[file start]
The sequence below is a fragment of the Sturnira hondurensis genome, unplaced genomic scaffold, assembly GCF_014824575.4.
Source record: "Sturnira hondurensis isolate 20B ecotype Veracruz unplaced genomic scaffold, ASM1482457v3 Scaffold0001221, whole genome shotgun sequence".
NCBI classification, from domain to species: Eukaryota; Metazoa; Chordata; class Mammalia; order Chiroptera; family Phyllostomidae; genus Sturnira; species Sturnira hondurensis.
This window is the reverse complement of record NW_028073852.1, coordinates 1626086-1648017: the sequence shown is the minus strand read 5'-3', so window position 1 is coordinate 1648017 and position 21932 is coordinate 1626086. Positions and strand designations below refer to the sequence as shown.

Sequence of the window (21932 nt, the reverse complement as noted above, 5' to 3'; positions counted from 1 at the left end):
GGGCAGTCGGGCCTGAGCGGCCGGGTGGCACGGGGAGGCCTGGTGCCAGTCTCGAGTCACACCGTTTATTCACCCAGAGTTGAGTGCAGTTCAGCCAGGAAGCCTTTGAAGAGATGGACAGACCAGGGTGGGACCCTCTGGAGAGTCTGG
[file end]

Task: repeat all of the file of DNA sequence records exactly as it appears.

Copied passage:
The sequence below is a fragment of the Sturnira hondurensis genome, unplaced genomic scaffold, assembly GCF_014824575.4.
Source record: "Sturnira hondurensis isolate 20B ecotype Veracruz unplaced genomic scaffold, ASM1482457v3 Scaffold0001221, whole genome shotgun sequence".
NCBI classification, from domain to species: Eukaryota; Metazoa; Chordata; class Mammalia; order Chiroptera; family Phyllostomidae; genus Sturnira; species Sturnira hondurensis.
This window is the reverse complement of record NW_028073852.1, coordinates 1626086-1648017: the sequence shown is the minus strand read 5'-3', so window position 1 is coordinate 1648017 and position 21932 is coordinate 1626086. Positions and strand designations below refer to the sequence as shown.

Sequence of the window (21932 nt, the reverse complement as noted above, 5' to 3'; positions counted from 1 at the left end):
GGGCAGTCGGGCCTGAGCGGCCGGGTGGCACGGGGAGGCCTGGTGCCAGTCTCGAGTCACACCGTTTATTCACCCAGAGTTGAGTGCAGTTCAGCCAGGAAGCCTTTGAAGAGATGGACAGACCAGGGTGGGACCCTCTGGAGAGTCTGG